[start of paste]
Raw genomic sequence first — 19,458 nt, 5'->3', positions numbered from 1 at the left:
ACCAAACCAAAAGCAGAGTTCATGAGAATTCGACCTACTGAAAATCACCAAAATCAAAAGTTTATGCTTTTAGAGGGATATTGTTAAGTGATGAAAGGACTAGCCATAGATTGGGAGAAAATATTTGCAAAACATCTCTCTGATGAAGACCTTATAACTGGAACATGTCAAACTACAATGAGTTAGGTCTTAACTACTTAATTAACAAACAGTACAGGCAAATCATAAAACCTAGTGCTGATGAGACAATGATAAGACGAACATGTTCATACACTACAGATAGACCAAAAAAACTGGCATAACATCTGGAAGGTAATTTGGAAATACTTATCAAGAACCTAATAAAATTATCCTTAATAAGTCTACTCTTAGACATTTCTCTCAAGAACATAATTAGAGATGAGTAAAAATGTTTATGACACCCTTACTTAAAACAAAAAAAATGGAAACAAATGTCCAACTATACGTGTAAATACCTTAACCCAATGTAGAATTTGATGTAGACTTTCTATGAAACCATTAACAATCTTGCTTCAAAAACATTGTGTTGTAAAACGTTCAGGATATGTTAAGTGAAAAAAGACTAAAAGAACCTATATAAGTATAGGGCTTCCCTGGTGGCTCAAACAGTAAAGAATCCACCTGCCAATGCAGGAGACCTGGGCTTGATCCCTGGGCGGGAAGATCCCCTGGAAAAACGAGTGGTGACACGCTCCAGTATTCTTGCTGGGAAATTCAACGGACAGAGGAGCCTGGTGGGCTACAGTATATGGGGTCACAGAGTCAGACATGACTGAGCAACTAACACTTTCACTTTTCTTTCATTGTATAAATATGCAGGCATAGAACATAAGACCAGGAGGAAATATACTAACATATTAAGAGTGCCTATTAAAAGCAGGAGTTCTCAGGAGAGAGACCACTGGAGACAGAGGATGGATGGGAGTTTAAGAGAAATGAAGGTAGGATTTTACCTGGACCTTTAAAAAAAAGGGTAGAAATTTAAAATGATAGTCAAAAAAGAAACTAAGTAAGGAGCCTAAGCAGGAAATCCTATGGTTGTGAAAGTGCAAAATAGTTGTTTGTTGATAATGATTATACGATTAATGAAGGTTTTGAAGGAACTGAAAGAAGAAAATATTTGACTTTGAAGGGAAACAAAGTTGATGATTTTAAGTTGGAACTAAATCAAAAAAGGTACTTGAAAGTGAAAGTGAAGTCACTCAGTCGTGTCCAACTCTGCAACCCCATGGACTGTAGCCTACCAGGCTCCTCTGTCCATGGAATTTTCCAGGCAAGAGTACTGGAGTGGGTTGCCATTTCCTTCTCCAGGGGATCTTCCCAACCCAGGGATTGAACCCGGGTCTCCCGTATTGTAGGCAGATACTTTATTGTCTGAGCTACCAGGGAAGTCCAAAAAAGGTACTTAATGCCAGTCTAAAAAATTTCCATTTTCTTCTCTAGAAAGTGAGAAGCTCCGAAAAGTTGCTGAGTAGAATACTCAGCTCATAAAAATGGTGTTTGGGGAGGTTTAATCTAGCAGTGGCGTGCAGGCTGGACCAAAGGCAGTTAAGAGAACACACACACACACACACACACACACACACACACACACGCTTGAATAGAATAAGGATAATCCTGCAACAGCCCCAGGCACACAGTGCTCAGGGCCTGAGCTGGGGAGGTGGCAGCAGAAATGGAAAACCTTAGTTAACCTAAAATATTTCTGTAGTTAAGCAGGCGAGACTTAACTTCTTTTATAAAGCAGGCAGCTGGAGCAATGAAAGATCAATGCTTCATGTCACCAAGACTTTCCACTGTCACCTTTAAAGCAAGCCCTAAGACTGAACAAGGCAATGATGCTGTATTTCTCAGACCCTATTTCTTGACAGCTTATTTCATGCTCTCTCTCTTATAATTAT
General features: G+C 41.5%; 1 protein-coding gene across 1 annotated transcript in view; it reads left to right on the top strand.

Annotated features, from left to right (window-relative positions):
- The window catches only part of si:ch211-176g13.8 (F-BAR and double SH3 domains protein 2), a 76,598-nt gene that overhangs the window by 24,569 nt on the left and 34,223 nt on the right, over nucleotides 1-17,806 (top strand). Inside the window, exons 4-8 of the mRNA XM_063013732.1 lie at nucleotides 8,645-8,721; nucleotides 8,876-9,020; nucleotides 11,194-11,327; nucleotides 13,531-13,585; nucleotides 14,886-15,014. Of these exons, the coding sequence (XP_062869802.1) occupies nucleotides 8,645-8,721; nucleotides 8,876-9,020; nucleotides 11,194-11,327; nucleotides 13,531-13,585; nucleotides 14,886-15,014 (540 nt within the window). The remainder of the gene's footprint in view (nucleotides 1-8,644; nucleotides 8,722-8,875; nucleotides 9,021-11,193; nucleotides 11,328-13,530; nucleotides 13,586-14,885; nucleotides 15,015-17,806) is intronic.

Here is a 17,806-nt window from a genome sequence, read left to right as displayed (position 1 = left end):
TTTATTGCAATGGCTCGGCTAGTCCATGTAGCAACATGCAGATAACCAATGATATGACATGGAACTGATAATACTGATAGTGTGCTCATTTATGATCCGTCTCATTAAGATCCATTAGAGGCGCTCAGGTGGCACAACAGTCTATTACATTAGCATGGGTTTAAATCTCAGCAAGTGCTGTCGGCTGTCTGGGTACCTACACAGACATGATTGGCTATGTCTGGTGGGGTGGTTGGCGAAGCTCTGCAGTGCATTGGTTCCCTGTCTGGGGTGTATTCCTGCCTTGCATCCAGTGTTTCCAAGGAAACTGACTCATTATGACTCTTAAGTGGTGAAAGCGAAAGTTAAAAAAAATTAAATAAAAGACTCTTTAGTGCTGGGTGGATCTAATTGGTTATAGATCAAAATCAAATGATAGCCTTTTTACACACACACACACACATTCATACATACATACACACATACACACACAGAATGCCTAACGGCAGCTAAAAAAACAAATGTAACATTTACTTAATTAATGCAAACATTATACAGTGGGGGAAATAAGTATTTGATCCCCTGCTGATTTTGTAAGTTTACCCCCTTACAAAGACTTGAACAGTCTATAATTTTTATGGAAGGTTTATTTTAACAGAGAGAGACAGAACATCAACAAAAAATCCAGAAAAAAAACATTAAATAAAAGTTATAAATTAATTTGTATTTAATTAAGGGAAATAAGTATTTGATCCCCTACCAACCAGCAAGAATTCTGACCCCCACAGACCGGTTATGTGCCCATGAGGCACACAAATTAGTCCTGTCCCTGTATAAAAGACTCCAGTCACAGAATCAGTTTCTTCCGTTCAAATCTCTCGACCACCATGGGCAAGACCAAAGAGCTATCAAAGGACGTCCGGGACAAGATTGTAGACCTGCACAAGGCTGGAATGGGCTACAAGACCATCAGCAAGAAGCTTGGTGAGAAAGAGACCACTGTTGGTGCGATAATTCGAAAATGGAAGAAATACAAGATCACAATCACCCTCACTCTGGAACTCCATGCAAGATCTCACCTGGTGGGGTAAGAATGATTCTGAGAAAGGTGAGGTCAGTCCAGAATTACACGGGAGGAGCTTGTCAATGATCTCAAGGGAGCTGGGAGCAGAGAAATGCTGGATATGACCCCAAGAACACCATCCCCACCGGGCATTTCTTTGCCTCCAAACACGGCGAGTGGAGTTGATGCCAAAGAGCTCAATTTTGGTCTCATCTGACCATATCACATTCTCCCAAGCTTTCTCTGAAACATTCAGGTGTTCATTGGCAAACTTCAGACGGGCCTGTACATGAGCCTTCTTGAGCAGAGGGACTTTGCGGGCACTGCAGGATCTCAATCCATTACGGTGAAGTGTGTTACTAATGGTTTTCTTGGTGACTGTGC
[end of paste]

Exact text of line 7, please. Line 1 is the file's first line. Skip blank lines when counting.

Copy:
TTTATTGCAATGGCTCGGCTAGTCCATGTAGCAACATGCAGATAACCAATGATATGACATGGAACTGATAATACTGATAGTGTGCTCATTTATGATCCGTCTCATTAAGATCCATTAGAGGCGCTCAGGTGGCACAACAGTCTATTACATTAGCATGGGTTTAAATCTCAGCAAGTGCTGTCGGCTGTCTGGGTACCTACACAGACATGATTGGCTATGTCTGGTGGGGTGGTTGGCGAAGCTCTGCAGTGCATTGGTTCCCTGTCTGGGGTGTATTCCTGCCTTGCATCCAGTGTTTCCAAGGAAACTGACTCATTATGACTCTTAAGTGGTGAAAGCGAAAGTTAAAAAAAATTAAATAAAAGACTCTTTAGTGCTGGGTGGATCTAATTGGTTATAGATCAAAATCAAATGATAGCCTTTTTACACACACACACACACATTCATACATACATACACACATACACACACAGAATGCCTAACGGCAGCTAAAAAAACAAATGTAACATTTACTTAATTAATGCAAACATTATACAGTGGGGGAAATAAGTATTTGATCCCCTGCTGATTTTGTAAGTTTACCCCCTTACAAAGACTTGAACAGTCTATAATTTTTATGGAAGGTTTATTTTAACAGAGAGAGACAGAACATCAACAAAAAATCCAGAAAAAAAACATTAAATAAAAGTTATAAATTAATTTGTATTTAATTAAGGGAAATAAGTATTTGATCCCCTACCAACCAGCAAGAATTCTGACCCCCACAGACCGGTTATGTGCCCATGAGGCACACAAATTAGTCCTGTCCCTGTATAAAAGACTCCAGTCACAGAATCAGTTTCTTCCGTTCAAATCTCTCGACCACCATGGGCAAGACCAAAGAGCTATCAAAGGACGTCCGGGACAAGATTGTAGACCTGCACAAGGCTGGAATGGGCTACAAGACCATCAGCAAGAAGCTTGGTGAGAAAGAGACCACTGTTGGTGCGATAATTCGAAAATGGAAGAAATACAAGATCACAATCACCCTCACTCTGGAACTCCATGCAAGATCTCACCTGGTGGGGTAAGAATGATTCTGAGAAAGGTGAGGTCAGTCCAGAATTACACGGGAGGAGCTTGTCAATGATCTCAAGGGAGCTGGGAGCAGAGAAATGCTGGATATGACCCCAAGAACACCATCCCCACCGGGCATTTCTTTGCCTCCAAACACGGCGAGTGGAGTTGATGCCAAAGAGCTCAATTTTGGTCTCATCTGACCATATCACATTCTCCCAAGCTTTCTCTGAAACATTCAGGTGTTCATTGGCAAACTTCAGACGGGCCTGTACATGAGCCTTCTTGAGCAGAGGGACTTTGCGGGCACTGCAGGATCTCAATCCATTACGGTGAAGTGTGTTACTAATGGTTTTCTTGGTGACTGTGC